NMR structure of temporin-1 ta in lipopolysaccharide micelles: mechanistic insight into inactivation by outer membrane

PLoS One. 2013 Sep 9;8(9):e72718. doi: 10.1371/journal.pone.0072718. eCollection 2013.


Background: Antimicrobial peptides (AMPs) play important roles in the innate defense mechanism. The broad spectrum of activity of AMPs requires an efficient permeabilization of the bacterial outer and inner membranes. The outer leaflet of the outer membrane of Gram negative bacteria is made of a specialized lipid called lipopolysaccharide (LPS). The LPS layer is an efficient permeability barrier against anti-bacterial agents including AMPs. As a mode of protection, LPS can induce self associations of AMPs rendering them inactive. Temporins are a group of short-sized AMPs isolated from frog skin, and many of them are inactive against Gram negative bacteria as a result of their self-association in the LPS-outer membrane.

Principal findings: Using NMR spectroscopy, we have determined atomic resolution structure and characterized localization of temporin-1Ta or TA (FLPLIGRVLSGIL-amide) in LPS micelles. In LPS micelles, TA adopts helical conformation for residues L4-I12, while residues F1-L3 are found to be in extended conformations. The aromatic sidechain of residue F1 is involved in extensive packing interactions with the sidechains of residues P3, L4 and I5. Interestingly, a number of long-range NOE contacts have been detected between the N-terminal residues F1, P3 with the C-terminal residues S10, I12, L13 of TA in LPS micelles. Saturation transfer difference (STD) NMR studies demonstrate close proximity of residues including F1, L2, P3, R7, S10 and L13 with the LPS micelles. Notably, the LPS bound structure of TA shows differences with the structures of TA determined in DPC and SDS detergent micelles.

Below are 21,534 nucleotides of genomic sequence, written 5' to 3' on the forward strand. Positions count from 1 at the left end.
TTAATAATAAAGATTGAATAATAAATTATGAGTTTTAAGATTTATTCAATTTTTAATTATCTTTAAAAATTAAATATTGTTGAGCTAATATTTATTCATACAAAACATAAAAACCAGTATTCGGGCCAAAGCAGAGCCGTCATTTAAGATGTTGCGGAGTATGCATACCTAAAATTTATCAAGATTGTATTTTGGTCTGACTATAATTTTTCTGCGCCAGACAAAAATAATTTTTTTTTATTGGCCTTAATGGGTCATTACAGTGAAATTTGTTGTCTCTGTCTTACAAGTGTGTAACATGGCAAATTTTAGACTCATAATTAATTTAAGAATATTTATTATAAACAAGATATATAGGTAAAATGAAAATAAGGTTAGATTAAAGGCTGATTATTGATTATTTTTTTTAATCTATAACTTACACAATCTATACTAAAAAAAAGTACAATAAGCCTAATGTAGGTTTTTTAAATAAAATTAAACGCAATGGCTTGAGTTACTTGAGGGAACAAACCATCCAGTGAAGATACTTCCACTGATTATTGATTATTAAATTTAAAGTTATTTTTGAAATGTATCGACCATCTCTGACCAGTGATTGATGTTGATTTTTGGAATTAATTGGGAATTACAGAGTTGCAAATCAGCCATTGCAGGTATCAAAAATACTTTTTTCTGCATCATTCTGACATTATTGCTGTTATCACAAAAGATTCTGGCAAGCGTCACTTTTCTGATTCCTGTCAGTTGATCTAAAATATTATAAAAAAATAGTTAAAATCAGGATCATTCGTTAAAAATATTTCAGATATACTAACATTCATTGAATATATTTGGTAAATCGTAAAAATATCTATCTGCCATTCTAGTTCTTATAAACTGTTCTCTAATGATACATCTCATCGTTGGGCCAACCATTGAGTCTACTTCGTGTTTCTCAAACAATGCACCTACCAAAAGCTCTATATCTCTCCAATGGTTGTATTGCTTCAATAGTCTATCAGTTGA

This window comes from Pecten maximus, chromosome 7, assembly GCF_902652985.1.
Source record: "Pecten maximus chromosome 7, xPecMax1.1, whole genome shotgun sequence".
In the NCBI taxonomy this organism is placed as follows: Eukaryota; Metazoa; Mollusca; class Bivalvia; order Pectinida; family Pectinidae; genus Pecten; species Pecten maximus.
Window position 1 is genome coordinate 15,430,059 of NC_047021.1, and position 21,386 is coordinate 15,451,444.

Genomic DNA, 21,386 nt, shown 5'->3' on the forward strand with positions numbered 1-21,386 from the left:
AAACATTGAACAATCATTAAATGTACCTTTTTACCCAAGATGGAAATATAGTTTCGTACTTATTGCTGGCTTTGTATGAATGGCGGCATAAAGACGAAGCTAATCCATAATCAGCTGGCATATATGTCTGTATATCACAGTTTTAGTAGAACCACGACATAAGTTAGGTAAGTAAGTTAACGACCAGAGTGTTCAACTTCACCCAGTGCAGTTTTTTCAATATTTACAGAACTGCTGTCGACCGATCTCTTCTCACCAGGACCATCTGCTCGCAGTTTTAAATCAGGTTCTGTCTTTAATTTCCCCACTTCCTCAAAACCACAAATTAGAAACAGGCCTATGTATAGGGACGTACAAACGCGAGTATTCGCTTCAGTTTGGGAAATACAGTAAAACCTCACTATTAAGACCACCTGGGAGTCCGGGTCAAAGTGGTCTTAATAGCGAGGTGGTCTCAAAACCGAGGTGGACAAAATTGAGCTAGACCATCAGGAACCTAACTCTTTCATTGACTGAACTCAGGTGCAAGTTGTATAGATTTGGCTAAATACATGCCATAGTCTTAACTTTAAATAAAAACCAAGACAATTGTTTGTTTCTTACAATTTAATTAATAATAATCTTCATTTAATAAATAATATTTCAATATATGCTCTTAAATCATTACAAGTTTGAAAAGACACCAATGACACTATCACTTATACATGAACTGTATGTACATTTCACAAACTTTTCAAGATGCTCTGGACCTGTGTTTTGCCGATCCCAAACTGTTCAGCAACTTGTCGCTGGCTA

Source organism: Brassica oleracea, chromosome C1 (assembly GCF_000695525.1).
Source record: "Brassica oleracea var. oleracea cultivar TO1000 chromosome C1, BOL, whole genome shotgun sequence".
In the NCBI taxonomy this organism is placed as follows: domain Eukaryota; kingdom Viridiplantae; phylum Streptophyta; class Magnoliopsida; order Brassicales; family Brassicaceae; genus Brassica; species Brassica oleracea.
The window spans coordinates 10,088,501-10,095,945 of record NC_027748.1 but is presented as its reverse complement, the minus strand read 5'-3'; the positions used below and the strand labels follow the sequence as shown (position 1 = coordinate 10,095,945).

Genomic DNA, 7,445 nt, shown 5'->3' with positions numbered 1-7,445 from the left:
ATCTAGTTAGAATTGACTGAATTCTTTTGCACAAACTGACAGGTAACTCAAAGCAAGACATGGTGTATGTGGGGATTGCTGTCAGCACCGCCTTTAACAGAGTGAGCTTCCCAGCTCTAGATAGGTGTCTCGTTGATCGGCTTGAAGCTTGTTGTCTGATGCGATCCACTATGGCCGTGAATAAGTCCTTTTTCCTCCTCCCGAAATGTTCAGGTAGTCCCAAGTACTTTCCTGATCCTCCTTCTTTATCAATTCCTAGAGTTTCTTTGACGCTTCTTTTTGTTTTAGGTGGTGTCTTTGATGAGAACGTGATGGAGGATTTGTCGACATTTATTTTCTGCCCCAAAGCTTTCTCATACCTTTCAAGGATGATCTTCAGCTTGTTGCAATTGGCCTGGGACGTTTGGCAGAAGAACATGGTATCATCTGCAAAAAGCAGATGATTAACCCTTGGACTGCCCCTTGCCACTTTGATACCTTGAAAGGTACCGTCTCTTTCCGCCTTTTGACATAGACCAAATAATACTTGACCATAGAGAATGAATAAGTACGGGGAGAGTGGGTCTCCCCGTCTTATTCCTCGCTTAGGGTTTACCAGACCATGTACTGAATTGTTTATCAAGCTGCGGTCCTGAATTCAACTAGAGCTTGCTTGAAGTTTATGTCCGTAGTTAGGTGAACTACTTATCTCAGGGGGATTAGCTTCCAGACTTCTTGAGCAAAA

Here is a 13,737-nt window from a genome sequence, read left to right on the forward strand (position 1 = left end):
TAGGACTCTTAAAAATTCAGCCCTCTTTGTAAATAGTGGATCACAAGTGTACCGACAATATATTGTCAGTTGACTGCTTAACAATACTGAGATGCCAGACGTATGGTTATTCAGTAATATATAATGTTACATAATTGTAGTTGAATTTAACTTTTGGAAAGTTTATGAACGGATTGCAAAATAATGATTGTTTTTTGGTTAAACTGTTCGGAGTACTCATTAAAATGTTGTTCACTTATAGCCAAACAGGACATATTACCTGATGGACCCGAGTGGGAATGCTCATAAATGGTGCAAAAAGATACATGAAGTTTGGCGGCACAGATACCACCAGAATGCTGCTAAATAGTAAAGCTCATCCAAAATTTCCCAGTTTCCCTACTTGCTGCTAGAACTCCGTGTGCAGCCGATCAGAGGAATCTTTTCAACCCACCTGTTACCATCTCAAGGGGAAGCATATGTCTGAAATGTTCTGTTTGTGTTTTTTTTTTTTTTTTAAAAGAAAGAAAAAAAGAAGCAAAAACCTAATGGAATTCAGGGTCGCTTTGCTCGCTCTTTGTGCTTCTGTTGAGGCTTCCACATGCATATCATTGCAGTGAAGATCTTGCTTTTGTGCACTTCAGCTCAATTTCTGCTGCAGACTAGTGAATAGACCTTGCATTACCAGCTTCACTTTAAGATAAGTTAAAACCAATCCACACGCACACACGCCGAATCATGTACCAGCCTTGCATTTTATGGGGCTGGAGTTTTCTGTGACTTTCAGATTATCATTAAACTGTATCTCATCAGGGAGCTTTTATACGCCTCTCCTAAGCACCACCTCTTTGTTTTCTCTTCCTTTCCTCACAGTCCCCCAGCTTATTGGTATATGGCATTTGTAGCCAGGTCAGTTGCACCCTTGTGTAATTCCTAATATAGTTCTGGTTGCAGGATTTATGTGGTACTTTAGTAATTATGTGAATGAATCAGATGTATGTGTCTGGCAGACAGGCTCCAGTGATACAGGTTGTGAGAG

Significance: We propose that TA, in LPS lipids, forms helical oligomeric structures employing N- and C-termini residues. Such oligomeric structures may not be translocated across the outer membrane; resulting in the inactivation of the AMP. Importantly, the results of our studies will be useful for the development of antimicrobial agents with a broader spectrum of activity.

Publication types

  • Research Support, Non-U.S. Gov't

MeSH terms

  • Anti-Infective Agents / chemistry
  • Anti-Infective Agents / metabolism
  • Antimicrobial Cationic Peptides / chemistry
  • Antimicrobial Cationic Peptides / metabolism
  • Cell Membrane / metabolism
  • Lipopolysaccharides / chemistry*
  • Lipopolysaccharides / metabolism
  • Magnetic Resonance Spectroscopy*
  • Micelles*
  • Models, Molecular
  • Molecular Structure
  • Protein Multimerization
  • Proteins / chemistry*
  • Proteins / metabolism
  • Solutions
  • Static Electricity


  • Anti-Infective Agents
  • Antimicrobial Cationic Peptides
  • Lipopolysaccharides
  • Micelles
  • Proteins
  • Solutions
  • temporin

Grants and funding

This work is supported by a grant from Ministry of Education (MOE), RG11/12, Singapore. The funders had no role in study design, data collection and analysis, decision to publish, or preparation of the manuscript.